The fact that the DPTC is research oriented is the epitome of Cal Poly's Learn by Doing approach. While sometimes this is taken to mean there are prescribed laboratory-related activities with many of the assigned courses, the true Learn by Doing spirit in the DPTC is allowing students to actually develop research concepts and contribute to the production of data, which is very relevant to the dairy industry. This is only possible with research support.


There has been increasing emphasis on the "teacher/scholar" model for Cal Poly's faculty. The researchers at the DPTC have been actively supporting this model at Cal Poly. What it means is that scholarly activities are fundamental to the formation and maintenance of good teachers. The DPTC is a cradle of scholarly activity with plenty of short courses that help the industry directly by training their personnel on the latest concepts of sanitation, cheese technology, and other important subjects. Having a number of graduate students has required the center to keep up with the latest concepts in all the different areas of research. "This scholar concept has culminated in my ability to be first section editor and now senior editor of the dairy foods section of the Journal of Dairy Science. This honor and service to the American Dairy Science Association benefits the dairy industry directly -- the farmers as well as the processors," Jiménez said.


"The DPTC has an intrinsic value to the dairy farmers of California because they were the original investors in the concept and the physical placement of the center," Jiménez said. Most importantly, we have a concept and we carry out our activities in the center in a precompetitive and thoroughly academic orientation."



Growing Interest in Novel Whey Protein Applications

Applications Lab Update by
Kristina Soper 
The Applications Lab team would like to extend their gratitude to the U.S. Dairy Export Council for their continued support and for all of their efforts at Institute of Food Technologist Annual Meeting and Food Expo. this year. The Savory Soft Protein Pretzel and the Mock Mint Martini were well received by attendees and we followed up with suppliers who had expressed interest in these prototypes and other applications for whey protein ingredients. 

null Whey protein concentrates (WPC) are widely used in bakery applications for browning, water binding, and imparting desired textural attributes, but another benefit of WPC is simply increasing the  nutritional value of the food formulation without compromising flavor. As a complete protein, the WPC contributes all of the essential amino acids, as well as potentially increasing satiety, which may appeal to consumers who are dieting, or simply searching for alternative protein sources (Sindayikengera & Wen-shui, 2006). Examples of whey protein used in retail baked goods include P28 High Protein Bread, Mediterranean Snacks Hummuz Crisps, and Sesmark Rice Thins.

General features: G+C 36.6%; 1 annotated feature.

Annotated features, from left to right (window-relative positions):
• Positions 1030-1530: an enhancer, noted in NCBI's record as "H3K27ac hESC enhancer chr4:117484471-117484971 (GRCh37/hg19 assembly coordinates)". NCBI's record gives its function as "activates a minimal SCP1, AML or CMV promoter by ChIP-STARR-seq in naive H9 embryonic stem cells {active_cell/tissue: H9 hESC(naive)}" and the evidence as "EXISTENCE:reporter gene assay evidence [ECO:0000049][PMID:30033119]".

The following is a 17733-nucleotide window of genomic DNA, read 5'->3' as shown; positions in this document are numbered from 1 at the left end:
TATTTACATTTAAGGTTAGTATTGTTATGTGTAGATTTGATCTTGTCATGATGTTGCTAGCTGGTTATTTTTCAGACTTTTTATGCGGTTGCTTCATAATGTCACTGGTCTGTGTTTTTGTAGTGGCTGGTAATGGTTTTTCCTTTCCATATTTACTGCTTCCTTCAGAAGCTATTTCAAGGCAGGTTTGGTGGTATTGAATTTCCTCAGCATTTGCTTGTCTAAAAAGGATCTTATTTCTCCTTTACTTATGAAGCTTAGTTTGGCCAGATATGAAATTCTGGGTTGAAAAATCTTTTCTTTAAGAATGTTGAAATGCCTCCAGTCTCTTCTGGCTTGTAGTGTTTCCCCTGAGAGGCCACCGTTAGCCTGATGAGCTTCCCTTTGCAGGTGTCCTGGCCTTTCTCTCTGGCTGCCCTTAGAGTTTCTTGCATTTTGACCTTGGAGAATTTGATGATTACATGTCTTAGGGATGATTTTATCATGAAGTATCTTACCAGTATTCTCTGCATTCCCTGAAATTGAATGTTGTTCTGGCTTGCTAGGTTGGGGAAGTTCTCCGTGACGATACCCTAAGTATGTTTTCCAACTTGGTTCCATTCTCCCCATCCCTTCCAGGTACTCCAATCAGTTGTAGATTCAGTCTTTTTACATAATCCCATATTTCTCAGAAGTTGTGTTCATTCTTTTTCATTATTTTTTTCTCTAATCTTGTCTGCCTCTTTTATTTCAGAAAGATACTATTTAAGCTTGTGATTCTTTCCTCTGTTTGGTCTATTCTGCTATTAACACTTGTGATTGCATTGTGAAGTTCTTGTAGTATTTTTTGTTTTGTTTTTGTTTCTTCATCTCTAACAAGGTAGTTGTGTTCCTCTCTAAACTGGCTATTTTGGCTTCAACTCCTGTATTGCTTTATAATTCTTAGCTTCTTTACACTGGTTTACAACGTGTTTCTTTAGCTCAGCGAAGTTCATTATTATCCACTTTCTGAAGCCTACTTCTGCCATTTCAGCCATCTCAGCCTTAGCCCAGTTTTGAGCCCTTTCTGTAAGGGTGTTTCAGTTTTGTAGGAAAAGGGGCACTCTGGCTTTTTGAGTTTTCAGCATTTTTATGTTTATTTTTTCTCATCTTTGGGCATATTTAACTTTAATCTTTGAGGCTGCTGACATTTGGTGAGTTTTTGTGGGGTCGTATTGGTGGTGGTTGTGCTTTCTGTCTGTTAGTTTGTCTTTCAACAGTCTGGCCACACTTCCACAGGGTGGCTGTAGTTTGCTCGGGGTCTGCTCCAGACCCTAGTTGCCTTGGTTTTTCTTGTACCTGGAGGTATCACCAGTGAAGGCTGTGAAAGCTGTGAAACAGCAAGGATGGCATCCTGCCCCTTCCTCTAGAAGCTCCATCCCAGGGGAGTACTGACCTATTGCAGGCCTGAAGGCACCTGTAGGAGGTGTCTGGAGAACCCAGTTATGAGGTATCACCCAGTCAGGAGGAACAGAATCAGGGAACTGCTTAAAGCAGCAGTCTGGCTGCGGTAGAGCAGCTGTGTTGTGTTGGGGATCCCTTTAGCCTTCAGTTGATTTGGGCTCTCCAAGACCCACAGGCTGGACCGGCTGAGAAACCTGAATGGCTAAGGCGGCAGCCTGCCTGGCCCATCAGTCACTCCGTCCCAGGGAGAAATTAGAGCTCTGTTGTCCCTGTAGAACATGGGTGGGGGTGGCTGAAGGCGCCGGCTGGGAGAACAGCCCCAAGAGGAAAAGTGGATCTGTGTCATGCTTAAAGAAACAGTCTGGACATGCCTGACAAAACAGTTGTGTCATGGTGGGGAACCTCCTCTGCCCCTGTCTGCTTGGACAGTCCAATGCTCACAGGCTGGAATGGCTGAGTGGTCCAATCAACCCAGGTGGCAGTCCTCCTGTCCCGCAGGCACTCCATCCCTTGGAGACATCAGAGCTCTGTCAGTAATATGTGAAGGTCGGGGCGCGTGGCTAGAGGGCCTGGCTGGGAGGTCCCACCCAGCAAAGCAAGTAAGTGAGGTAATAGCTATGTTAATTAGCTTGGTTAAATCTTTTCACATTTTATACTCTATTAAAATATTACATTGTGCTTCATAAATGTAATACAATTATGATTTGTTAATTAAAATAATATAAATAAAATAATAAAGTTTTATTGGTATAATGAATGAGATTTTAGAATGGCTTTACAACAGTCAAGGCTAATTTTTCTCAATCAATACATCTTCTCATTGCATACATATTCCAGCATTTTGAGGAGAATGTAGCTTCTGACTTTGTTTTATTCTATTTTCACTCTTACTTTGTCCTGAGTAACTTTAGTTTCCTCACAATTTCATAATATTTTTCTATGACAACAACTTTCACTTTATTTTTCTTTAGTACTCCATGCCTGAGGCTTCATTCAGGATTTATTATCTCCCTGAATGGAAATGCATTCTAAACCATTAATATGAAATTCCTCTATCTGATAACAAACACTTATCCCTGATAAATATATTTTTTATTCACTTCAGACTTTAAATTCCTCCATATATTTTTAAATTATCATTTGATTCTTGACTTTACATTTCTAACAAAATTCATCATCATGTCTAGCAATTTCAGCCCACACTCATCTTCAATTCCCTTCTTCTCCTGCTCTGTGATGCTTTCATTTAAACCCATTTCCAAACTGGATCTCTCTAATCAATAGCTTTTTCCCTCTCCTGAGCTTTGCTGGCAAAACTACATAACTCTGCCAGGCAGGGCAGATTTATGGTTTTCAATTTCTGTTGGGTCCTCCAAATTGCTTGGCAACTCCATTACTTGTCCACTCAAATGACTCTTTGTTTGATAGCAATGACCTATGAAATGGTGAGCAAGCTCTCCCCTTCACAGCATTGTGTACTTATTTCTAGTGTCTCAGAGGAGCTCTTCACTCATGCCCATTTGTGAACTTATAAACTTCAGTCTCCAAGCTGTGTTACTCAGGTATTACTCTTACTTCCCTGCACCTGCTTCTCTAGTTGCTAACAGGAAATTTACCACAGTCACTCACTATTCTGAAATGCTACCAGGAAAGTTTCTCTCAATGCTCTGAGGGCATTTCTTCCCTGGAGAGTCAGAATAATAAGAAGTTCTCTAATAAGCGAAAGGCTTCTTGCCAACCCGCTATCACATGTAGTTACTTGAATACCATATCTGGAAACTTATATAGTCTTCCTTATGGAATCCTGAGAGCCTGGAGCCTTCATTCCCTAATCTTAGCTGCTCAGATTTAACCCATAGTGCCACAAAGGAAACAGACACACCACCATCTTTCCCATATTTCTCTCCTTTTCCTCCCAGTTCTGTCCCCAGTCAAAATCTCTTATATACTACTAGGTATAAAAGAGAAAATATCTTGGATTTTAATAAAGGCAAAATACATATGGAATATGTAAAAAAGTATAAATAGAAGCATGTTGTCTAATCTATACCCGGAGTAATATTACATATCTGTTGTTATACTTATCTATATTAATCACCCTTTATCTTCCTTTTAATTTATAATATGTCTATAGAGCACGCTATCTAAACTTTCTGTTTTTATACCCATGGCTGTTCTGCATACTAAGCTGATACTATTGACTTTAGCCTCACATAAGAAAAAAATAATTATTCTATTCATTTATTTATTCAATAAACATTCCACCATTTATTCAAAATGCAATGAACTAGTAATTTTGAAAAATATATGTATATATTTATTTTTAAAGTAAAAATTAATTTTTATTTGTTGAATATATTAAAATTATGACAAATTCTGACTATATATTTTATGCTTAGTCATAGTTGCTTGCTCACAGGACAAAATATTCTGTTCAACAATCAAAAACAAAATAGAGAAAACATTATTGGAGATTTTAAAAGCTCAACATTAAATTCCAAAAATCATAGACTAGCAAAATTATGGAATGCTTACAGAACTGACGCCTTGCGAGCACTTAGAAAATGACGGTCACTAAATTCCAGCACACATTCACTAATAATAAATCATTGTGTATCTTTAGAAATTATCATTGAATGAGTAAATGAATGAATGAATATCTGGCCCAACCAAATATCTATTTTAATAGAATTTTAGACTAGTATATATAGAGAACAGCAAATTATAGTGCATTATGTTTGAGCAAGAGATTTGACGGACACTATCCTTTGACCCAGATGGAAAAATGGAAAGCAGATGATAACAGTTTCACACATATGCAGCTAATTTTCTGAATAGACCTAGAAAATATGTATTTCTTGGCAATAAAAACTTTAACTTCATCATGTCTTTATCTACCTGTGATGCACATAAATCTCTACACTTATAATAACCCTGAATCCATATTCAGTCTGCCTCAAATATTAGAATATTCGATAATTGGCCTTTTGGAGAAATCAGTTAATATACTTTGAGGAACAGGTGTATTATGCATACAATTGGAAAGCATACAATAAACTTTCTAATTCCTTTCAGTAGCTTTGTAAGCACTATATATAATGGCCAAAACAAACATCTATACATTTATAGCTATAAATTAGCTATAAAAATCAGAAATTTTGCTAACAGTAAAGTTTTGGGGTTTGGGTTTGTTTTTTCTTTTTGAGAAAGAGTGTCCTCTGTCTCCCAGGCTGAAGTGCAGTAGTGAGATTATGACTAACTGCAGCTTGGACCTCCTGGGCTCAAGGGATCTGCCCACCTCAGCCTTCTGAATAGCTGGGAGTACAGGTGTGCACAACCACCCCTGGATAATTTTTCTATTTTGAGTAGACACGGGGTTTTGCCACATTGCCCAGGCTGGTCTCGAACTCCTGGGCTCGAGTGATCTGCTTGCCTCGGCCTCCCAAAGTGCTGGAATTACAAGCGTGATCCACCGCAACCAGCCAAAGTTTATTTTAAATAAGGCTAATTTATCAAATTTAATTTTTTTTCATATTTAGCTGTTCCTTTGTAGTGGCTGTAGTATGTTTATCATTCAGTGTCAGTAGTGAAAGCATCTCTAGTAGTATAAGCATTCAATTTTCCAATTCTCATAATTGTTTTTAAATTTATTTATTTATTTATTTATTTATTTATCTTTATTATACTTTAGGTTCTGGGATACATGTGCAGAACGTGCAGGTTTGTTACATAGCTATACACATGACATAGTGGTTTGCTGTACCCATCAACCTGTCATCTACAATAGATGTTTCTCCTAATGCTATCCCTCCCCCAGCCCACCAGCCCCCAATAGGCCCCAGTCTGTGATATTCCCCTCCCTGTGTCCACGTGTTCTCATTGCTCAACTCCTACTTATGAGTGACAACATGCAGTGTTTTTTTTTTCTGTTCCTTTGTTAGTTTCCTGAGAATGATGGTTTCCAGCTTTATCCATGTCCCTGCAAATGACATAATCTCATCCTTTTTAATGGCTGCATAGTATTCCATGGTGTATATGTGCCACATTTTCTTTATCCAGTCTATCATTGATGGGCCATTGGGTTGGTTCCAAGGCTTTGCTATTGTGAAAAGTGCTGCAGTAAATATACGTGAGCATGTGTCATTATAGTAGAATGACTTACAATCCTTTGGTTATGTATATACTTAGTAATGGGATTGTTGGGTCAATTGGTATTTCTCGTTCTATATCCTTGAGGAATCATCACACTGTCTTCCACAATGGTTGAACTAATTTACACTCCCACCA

In addition to baked foods, WPC is used in a variety of beverages. The Mock Mint Martini showcases the

null possibilities for higher-protein beverages beyond the vanilla and chocolate-flavored meal replacements. A clean flavor profile and solubility at an acidic pH make WPC a prime candidate for other cocktail mixers (Beecher et al, 2008). These mixers may appeal to a health-conscious population of young adults that regularly consumer alcoholic beverages. Although high-protein cocktail mixers are not yet available on the market, a recent announcement from Griffith University's Health Institute regarding beer with hydrating electrolytes suggests that more attention is currently on improving the nutrition of alcoholic beverages.   



Beecher, J. W., Drake, M. A., Luck, P. J., & Foegeding, E. A. (2008). Factors Regulating Astringency of Whey Protein Beverages. J. Dairy Science, 2553-2560.

Sindayikengera, S., & Wen-shui, X. (2006). Nutritional evaluation of caseins and whey proteins and their hydrolysates from Protamex. Journal of Zhejiang University , Vol 7, Issue 2, pp 90-98.




Recent Presentations

American Dairy Products Institute (ADPI) Dairy Ingredients Workshop

October 8-9, 2013

Shell Beach, California

Title: Dairy Ingredients Overview

Presented by: Dr. Phil Tong



Food Product Design Webinar- available on demand
Particle Size and Dissolution Rates of Powders in the Delivery of Clinical Nutrition and Innovative Consumer Products


Just Published

LACTATION BIOLOGY SYMPOSIUM: The long-term impact of epigenetics and maternal influence on the neonate through milk-borne factors and nutrient status; K. M. Daniels, C. Farmer, R. Jimenez-Flores and M. Rijnkels; J ANIM SCI 2013, 91:673-675.doi: 10.2527/jas.2013-6237

Dairy Foods Volume 114, No. 9, pg 26 

New Faces
  Oya Karaca  

 Oya Karaca

Oya is a visiting scholar working with Dr. Farkye's group. She is an Assistant Professor  from Cukurova University in Balcali Adana, Turkey.  Her research at the DPTC will focus on  proteolysis in low sodium white cheese.   



Pilar Molina    

Pilar Molina   

Pilar is a visiting scholar working with

Rafael Jiménez-Flores' group. She is a Professor  from the Universitat Politecnica de Valencia in Valencia, Spain.  She will be involved in active academic discussion of research, collaboration between the DPTC and her research group in Valencia. 

Dolores Aceves


Dolores Aceves is a first year graduate student  from Mendota, California. She graduated from Princeton University in June 2011 with a bachelor's degree in Anthropology. Aceves will be working on her master's in dairy products technology with Dr. Tong.


Stephanie Jacquez


Stephanie is a first year graduate student  from Liberal, Kansas.  She graduated from Kansas State University in June 2013 with a bachelor's degree in Food Science & Industry.  Stephanie will be working on her master's in dairy products technology at the with Rafael Jiménez-Flores.

May Wong


May is a first year graduate student  from San Diego, California.  She graduated from San Diego State in 2010 with a bachelor's degree in Food Science & Nutrition.  May will be working on her master's in dairy products technology with Rafael Jiménez-Flores.


For questions or comments regarding this newsletter please contact Laurie Jacobson at: ljacobso@calpoly.edu